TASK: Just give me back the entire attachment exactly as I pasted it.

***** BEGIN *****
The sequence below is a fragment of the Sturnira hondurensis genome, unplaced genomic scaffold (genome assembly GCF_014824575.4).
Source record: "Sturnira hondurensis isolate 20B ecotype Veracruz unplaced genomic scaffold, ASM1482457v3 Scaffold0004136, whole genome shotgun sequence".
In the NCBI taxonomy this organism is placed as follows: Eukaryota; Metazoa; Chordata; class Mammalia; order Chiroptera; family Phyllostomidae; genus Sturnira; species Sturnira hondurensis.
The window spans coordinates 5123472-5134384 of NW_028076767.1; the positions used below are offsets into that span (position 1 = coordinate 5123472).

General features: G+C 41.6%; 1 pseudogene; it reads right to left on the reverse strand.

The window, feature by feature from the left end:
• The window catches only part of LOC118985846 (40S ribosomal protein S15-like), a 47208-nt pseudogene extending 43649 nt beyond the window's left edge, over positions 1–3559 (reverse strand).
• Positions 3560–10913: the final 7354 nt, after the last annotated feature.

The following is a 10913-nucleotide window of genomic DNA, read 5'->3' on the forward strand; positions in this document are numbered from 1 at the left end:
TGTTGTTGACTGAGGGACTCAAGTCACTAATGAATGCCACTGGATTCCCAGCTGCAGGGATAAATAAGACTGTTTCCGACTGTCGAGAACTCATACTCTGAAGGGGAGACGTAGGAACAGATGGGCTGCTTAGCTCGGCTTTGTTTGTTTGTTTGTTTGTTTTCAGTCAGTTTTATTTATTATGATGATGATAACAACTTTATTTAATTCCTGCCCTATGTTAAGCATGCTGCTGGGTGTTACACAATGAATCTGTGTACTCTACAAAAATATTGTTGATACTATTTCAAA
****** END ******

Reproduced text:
The sequence below is a fragment of the Sturnira hondurensis genome, unplaced genomic scaffold (genome assembly GCF_014824575.4).
Source record: "Sturnira hondurensis isolate 20B ecotype Veracruz unplaced genomic scaffold, ASM1482457v3 Scaffold0004136, whole genome shotgun sequence".
In the NCBI taxonomy this organism is placed as follows: Eukaryota; Metazoa; Chordata; class Mammalia; order Chiroptera; family Phyllostomidae; genus Sturnira; species Sturnira hondurensis.
The window spans coordinates 5123472-5134384 of NW_028076767.1; the positions used below are offsets into that span (position 1 = coordinate 5123472).

General features: G+C 41.6%; 1 pseudogene; it reads right to left on the reverse strand.

The window, feature by feature from the left end:
• The window catches only part of LOC118985846 (40S ribosomal protein S15-like), a 47208-nt pseudogene extending 43649 nt beyond the window's left edge, over positions 1–3559 (reverse strand).
• Positions 3560–10913: the final 7354 nt, after the last annotated feature.

The following is a 10913-nucleotide window of genomic DNA, read 5'->3' on the forward strand; positions in this document are numbered from 1 at the left end:
TGTTGTTGACTGAGGGACTCAAGTCACTAATGAATGCCACTGGATTCCCAGCTGCAGGGATAAATAAGACTGTTTCCGACTGTCGAGAACTCATACTCTGAAGGGGAGACGTAGGAACAGATGGGCTGCTTAGCTCGGCTTTGTTTGTTTGTTTGTTTGTTTTCAGTCAGTTTTATTTATTATGATGATGATAACAACTTTATTTAATTCCTGCCCTATGTTAAGCATGCTGCTGGGTGTTACACAATGAATCTGTGTACTCTACAAAAATATTGTTGATACTATTTCAAA